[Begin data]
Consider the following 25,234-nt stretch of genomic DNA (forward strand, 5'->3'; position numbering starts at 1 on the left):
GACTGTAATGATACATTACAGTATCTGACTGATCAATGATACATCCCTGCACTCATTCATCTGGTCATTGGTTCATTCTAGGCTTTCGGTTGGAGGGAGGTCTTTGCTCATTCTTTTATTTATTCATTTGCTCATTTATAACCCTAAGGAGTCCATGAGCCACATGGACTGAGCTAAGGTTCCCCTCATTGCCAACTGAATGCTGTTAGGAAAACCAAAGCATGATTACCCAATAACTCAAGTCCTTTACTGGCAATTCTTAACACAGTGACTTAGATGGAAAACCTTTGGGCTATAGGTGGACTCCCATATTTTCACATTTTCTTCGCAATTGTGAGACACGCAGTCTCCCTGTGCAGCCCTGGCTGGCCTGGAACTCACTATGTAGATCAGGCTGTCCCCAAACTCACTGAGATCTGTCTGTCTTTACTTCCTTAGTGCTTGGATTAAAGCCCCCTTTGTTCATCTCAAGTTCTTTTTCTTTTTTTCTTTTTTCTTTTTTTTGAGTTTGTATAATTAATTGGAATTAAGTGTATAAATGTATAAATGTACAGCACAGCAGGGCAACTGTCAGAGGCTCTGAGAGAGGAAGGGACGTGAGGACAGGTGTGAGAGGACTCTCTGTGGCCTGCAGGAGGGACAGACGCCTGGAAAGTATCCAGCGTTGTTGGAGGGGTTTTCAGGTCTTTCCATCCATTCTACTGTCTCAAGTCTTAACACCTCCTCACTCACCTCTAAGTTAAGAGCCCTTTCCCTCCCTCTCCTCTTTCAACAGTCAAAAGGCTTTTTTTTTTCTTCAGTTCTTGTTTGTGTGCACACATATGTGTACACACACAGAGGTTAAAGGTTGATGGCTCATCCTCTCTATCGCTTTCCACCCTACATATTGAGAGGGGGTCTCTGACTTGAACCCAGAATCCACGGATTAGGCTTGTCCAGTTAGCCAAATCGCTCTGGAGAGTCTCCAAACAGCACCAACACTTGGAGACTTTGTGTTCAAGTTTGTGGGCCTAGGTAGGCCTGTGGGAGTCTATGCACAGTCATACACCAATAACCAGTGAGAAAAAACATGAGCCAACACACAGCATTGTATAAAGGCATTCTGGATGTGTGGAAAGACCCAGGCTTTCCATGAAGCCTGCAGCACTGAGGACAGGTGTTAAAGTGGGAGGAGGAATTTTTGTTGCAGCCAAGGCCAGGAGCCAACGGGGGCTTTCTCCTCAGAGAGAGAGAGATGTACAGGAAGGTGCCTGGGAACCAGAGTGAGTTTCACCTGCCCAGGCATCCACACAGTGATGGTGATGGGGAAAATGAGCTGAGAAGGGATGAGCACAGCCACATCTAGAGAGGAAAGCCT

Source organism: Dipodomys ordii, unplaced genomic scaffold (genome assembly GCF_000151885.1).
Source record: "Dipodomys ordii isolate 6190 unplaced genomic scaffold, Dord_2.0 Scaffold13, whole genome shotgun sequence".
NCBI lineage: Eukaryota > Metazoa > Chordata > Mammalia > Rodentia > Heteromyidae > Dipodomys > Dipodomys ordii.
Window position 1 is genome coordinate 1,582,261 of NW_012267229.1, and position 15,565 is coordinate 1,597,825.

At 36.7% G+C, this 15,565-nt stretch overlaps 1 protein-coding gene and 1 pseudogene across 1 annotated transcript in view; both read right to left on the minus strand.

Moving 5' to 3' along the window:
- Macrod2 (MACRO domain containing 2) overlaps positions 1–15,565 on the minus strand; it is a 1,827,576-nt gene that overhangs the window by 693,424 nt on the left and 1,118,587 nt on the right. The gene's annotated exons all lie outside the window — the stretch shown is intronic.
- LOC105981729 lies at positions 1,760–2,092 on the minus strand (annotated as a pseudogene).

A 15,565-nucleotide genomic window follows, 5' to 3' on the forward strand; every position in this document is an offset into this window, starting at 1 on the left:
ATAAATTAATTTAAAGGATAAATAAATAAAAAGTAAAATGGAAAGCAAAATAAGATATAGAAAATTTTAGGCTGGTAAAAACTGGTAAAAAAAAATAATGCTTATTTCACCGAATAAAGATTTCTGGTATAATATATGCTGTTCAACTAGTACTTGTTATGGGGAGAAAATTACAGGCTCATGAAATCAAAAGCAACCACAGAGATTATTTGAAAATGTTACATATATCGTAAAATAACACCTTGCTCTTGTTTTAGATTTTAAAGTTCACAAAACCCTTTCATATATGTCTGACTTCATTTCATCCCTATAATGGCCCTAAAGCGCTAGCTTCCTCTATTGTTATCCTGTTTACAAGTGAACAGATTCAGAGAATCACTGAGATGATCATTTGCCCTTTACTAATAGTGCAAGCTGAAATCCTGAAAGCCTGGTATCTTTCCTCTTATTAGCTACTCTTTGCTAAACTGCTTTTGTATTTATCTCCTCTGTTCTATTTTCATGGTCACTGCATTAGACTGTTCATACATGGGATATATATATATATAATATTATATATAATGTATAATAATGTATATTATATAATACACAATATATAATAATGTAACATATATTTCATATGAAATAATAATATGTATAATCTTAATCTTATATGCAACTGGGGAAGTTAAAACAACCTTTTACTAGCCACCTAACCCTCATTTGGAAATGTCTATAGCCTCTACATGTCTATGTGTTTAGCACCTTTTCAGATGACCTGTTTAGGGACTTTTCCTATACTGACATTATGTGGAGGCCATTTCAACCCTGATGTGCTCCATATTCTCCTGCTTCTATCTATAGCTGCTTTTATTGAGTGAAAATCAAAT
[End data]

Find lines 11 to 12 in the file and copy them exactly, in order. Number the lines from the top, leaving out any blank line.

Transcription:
A 15,565-nucleotide genomic window follows, 5' to 3' on the forward strand; every position in this document is an offset into this window, starting at 1 on the left:
ATAAATTAATTTAAAGGATAAATAAATAAAAAGTAAAATGGAAAGCAAAATAAGATATAGAAAATTTTAGGCTGGTAAAAACTGGTAAAAAAAAATAATGCTTATTTCACCGAATAAAGATTTCTGGTATAATATATGCTGTTCAACTAGTACTTGTTATGGGGAGAAAATTACAGGCTCATGAAATCAAAAGCAACCACAGAGATTATTTGAAAATGTTACATATATCGTAAAATAACACCTTGCTCTTGTTTTAGATTTTAAAGTTCACAAAACCCTTTCATATATGTCTGACTTCATTTCATCCCTATAATGGCCCTAAAGCGCTAGCTTCCTCTATTGTTATCCTGTTTACAAGTGAACAGATTCAGAGAATCACTGAGATGATCATTTGCCCTTTACTAATAGTGCAAGCTGAAATCCTGAAAGCCTGGTATCTTTCCTCTTATTAGCTACTCTTTGCTAAACTGCTTTTGTATTTATCTCCTCTGTTCTATTTTCATGGTCACTGCATTAGACTGTTCATACATGGGATATATATATATATAATATTATATATAATGTATAATAATGTATATTATATAATACACAATATATAATAATGTAACATATATTTCATATGAAATAATAATATGTATAATCTTAATCTTATATGCAACTGGGGAAGTTAAAACAACCTTTTACTAGCCACCTAACCCTCATTTGGAAATGTCTATAGCCTCTACATGTCTATGTGTTTAGCACCTTTTCAGATGACCTGTTTAGGGACTTTTCCTATACTGACATTATGTGGAGGCCATTTCAACCCTGATGTGCTCCATATTCTCCTGCTTCTATCTATAGCTGCTTTTATTGAGTGAAAATCAAAT